Local people making their corner of rural Britain unique
Saturday 29 December
Helen Mark visits Kielder in Northumberland, 25 years after the vast reservoir was built.
Kielder Water is Europe's largest man-made lake, and its creation was controversial. It was constructed to service the industry in Teesside, but just as the dam was being built, that industry was in decline. A valley was flooded and people lost their homes to a project which was derided as a white elephant. Twenty five years on, Helen Mark finds out whether the scars in the landscape have healed, and whether the new man-made landscape has been a success for local people and the environment.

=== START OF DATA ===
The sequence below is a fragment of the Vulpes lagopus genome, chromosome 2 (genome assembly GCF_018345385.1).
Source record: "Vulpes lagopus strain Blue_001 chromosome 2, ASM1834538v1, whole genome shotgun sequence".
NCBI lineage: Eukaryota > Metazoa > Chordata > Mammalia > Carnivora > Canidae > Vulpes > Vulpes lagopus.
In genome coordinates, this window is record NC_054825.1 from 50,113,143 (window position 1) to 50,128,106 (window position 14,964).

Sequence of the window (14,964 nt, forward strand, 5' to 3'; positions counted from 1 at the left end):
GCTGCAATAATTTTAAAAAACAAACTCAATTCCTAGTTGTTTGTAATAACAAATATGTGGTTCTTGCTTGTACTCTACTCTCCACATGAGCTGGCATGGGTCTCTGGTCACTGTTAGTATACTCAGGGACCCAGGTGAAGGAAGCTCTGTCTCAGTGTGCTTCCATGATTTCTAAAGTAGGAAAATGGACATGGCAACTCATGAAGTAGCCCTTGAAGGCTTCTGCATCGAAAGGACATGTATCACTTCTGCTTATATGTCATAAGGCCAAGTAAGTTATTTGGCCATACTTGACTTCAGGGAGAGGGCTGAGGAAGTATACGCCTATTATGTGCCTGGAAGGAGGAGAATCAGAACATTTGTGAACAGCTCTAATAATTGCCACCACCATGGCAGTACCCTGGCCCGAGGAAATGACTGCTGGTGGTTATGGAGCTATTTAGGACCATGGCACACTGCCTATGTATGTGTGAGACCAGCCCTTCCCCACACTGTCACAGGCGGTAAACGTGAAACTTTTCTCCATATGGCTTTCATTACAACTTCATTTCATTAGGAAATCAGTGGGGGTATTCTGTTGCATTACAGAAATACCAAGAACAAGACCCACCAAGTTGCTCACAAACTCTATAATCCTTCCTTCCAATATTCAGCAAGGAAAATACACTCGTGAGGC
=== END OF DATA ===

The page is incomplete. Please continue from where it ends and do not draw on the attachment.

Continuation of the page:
Jonty Hall from Northumbrian Water recalls a big moment in his childhood - pressing the button to open the sluice gates for the first time; Yvonne Riley recalls life before the lake, when she lived in the valley; Helen is taken deep into Kielder forest by naturalist Gordon Simpson, and Peter Sharpe and Gary Fildes introduce the art buried deep in the forest, and the latest building at Kielder - the observatory.
The BBC is not responsible for the content of external sites
If you know a special place in the U.K. countryside rich in natural history, history and landscape features then please do contact us